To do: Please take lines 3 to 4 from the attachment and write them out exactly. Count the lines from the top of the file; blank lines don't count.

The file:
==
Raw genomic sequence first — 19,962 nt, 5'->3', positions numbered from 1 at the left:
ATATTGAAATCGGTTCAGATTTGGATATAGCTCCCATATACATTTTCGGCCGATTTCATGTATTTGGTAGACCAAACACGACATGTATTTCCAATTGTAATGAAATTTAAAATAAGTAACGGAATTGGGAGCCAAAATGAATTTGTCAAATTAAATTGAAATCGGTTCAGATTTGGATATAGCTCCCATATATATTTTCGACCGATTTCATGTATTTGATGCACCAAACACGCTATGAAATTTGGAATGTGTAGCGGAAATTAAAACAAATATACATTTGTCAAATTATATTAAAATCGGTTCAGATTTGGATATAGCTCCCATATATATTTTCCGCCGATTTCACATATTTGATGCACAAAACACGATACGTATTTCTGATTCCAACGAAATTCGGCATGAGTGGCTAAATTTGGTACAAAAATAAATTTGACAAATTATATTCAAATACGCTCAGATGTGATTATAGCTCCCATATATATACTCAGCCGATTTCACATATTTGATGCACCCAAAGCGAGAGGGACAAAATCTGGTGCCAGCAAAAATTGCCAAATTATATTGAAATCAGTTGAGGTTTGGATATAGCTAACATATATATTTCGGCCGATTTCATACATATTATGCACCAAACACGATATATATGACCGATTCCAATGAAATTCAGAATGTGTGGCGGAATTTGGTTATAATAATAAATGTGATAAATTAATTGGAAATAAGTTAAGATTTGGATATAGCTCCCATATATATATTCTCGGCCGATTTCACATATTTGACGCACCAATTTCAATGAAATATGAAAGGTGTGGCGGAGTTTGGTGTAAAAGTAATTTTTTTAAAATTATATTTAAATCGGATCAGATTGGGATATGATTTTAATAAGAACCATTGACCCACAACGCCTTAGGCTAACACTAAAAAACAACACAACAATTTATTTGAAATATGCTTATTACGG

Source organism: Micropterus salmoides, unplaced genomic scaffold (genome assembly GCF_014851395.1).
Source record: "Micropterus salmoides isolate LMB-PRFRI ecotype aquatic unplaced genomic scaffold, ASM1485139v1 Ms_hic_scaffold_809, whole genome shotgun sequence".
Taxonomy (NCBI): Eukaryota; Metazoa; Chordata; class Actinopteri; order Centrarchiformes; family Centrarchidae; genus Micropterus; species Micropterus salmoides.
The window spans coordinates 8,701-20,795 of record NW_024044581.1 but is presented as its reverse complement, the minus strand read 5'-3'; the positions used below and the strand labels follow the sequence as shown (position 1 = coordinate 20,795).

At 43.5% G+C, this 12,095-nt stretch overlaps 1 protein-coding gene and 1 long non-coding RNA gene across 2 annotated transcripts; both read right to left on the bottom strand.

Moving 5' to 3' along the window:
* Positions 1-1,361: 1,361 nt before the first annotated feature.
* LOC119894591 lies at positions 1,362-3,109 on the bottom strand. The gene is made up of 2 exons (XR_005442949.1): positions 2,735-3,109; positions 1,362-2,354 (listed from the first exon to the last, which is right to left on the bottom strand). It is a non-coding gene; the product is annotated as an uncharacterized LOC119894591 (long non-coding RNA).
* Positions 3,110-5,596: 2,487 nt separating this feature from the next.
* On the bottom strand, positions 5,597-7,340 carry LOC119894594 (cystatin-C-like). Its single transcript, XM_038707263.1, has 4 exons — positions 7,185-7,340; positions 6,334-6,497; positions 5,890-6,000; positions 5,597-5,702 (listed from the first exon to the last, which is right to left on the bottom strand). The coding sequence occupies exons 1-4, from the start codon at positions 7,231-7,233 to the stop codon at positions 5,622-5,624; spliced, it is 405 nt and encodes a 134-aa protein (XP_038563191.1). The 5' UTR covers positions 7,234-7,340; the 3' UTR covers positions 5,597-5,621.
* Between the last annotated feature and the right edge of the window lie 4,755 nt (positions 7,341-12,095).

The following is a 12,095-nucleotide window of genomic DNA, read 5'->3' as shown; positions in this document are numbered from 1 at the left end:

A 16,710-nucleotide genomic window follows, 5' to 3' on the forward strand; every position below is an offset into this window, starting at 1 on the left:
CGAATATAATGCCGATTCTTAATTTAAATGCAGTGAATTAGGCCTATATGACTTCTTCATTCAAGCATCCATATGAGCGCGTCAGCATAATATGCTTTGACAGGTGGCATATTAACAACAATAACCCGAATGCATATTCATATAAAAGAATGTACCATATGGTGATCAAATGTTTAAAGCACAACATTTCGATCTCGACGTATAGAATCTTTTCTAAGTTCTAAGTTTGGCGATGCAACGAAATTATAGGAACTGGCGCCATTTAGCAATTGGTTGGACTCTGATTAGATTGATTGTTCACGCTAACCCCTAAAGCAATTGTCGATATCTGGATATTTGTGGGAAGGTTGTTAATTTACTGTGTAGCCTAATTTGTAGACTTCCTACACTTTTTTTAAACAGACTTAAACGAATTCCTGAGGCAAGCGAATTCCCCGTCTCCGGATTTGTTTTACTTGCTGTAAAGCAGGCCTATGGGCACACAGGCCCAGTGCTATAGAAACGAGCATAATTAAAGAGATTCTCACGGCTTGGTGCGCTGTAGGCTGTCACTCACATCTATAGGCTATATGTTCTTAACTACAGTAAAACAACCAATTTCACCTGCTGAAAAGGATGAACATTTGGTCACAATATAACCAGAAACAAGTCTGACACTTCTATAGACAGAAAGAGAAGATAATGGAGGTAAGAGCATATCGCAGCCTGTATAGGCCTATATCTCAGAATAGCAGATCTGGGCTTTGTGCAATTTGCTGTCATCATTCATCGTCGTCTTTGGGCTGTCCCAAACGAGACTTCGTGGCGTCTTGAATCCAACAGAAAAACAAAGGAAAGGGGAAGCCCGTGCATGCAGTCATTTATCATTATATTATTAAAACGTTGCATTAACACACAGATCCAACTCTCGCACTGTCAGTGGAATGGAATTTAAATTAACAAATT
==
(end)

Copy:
Source organism: Micropterus salmoides, unplaced genomic scaffold (genome assembly GCF_014851395.1).
Source record: "Micropterus salmoides isolate LMB-PRFRI ecotype aquatic unplaced genomic scaffold, ASM1485139v1 Ms_hic_scaffold_809, whole genome shotgun sequence".